In the wake of a Government announcement last month that plans to tackle the digital divide among young families by providing parents on low income with equipment and internet access, Dr Jyoti Choudrie and Dr Susan Grey from the University’s Social Sciences, Arts and Humanities Research Institute have revealed research findings about the older generation.
Governments across the globe are striving to provide online products and services to all user groups. However certain socially-disadvantaged groups such as the disabled, older people and people from poorer backgrounds are not using online products and services, leading to a digital divide.
This research funded by the University of Hertfordshire, Microsoft, Citizens Online and the Association of Information Systems was carried out using a global survey alongside data obtained from Citizens Online. It reveals that although broadband is being implemented in the home, silver surfers are not using it; with people over the age of seventy-four not using the internet at all. The research also shows that although silver surfers stated they had broadband at home, they were in a household shared with others and it was actually others within the home using the technology and not the silver surfer.
Findings also show there is a certain amount of digital inclusion in the over fifties, in the case of those who are educated and have a middle to high income level. The charity Age Concern highlighted recently that pensioners are spending time online but that they are nevertheless worried as many are still excluded.
The research reveals that work, household activities including online shopping and banking and communicating with family and friends are important factors to entice silver surfers to get online but that entertainment, including downloading music and film is a low priority. The findings also reveal that technical factors including speed and an individual’s level of technical competence also affect a silver surfer’s decision to get online.
Dr Choudrie said: “Access to the internet is no longer seen as a luxury. Governments are striving hard to provide all citizens with online access, which is succeeding but to a limited extent. This research helps policy makers understand the success of initiatives at grassroots level.”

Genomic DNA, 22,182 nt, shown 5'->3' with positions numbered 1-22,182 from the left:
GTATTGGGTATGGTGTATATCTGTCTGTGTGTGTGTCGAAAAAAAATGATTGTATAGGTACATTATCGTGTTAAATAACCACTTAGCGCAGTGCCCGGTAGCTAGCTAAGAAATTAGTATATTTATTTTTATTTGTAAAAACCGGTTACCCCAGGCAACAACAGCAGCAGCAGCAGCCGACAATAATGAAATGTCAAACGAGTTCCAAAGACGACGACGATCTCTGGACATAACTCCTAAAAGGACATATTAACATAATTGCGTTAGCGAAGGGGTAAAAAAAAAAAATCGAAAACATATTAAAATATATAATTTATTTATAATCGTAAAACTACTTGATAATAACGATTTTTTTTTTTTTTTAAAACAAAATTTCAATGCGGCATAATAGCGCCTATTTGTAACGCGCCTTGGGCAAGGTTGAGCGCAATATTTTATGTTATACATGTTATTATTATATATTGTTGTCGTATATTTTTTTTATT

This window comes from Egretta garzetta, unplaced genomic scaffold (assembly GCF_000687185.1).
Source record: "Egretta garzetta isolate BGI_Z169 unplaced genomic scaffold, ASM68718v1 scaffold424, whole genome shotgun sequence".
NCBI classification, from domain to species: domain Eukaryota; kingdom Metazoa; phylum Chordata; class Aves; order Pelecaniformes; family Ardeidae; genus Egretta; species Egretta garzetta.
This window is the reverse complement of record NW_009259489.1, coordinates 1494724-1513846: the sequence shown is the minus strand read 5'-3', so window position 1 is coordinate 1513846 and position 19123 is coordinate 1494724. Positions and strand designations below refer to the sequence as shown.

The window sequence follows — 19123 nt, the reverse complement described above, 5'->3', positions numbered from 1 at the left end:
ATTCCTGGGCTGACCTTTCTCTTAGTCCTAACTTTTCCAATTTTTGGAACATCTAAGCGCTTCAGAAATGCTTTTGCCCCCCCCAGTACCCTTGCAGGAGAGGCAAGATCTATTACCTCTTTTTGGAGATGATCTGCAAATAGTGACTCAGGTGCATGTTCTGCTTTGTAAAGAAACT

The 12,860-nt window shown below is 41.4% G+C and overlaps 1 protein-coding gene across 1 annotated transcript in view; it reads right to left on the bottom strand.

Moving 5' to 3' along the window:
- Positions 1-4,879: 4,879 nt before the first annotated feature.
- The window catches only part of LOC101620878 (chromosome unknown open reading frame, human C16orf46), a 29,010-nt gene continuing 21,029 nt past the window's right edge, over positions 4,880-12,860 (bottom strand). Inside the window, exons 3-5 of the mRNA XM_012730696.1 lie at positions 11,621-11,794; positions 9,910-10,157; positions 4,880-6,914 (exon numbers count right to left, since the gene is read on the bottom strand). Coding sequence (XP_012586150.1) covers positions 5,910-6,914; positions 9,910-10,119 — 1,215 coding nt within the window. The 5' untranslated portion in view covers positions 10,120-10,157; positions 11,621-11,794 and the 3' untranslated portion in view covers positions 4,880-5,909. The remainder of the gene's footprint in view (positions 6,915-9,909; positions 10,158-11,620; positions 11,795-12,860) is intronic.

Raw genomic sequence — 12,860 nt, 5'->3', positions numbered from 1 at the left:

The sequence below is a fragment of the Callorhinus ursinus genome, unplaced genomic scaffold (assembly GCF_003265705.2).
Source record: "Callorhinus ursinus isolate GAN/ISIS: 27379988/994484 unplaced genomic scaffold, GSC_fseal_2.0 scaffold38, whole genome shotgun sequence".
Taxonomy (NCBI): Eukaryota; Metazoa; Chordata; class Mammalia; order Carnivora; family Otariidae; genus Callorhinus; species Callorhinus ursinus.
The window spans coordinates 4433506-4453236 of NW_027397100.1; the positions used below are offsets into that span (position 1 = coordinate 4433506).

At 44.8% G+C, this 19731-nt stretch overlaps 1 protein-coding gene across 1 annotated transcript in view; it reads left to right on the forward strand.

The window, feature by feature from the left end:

The research also explored whether local level programmes are succeeding at getting older people online. Recommendations of how to sustain programmes of training include; ensuring there are adequate labour resources in the form of volunteers willing to spare time to teach and educate the older people; a willingness to learn in the case of the users themselves; support of organisations such as Microsoft in the form of equipment-hardware and software and sustained and targeted funding.
Emma Roberts | alfa
Reversing cause and effect is no trouble for quantum computers
20.07.2018 | Centre for Quantum Technologies at the National University of Singapore
Study suggests buried Internet infrastructure at risk as sea levels rise
18.07.2018 | University of Wisconsin-Madison
A new manufacturing technique uses a process similar to newspaper printing to form smoother and more flexible metals for making ultrafast electronic devices.
The low-cost process, developed by Purdue University researchers, combines tools already used in industry for manufacturing metals on a large scale, but uses...
For the first time ever, scientists have determined the cosmic origin of highest-energy neutrinos. A research group led by IceCube scientist Elisa Resconi, spokesperson of the Collaborative Research Center SFB1258 at the Technical University of Munich (TUM), provides an important piece of evidence that the particles detected by the IceCube neutrino telescope at the South Pole originate from a galaxy four billion light-years away from Earth.
To rule out other origins with certainty, the team led by neutrino physicist Elisa Resconi from the Technical University of Munich and multi-wavelength...
For the first time a team of researchers have discovered two different phases of magnetic skyrmions in a single material. Physicists of the Technical Universities of Munich and Dresden and the University of Cologne can now better study and understand the properties of these magnetic structures, which are important for both basic research and applications.
Whirlpools are an everyday experience in a bath tub: When the water is drained a circular vortex is formed. Typically, such whirls are rather stable. Similar...
Physicists working with Roland Wester at the University of Innsbruck have investigated if and how chemical reactions can be influenced by targeted vibrational excitation of the reactants. They were able to demonstrate that excitation with a laser beam does not affect the efficiency of a chemical exchange reaction and that the excited molecular group acts only as a spectator in the reaction.
A frequently used reaction in organic chemistry is nucleophilic substitution. It plays, for example, an important role in in the synthesis of new chemical...
Optical spectroscopy allows investigating the energy structure and dynamic properties of complex quantum systems. Researchers from the University of Würzburg present two new approaches of coherent two-dimensional spectroscopy.
"Put an excitation into the system and observe how it evolves." According to physicist Professor Tobias Brixner, this is the credo of optical spectroscopy....
13.07.2018 | Event News
12.07.2018 | Event News
03.07.2018 | Event News
20.07.2018 | Power and Electrical Engineering
20.07.2018 | Information Technology
20.07.2018 | Materials Sciences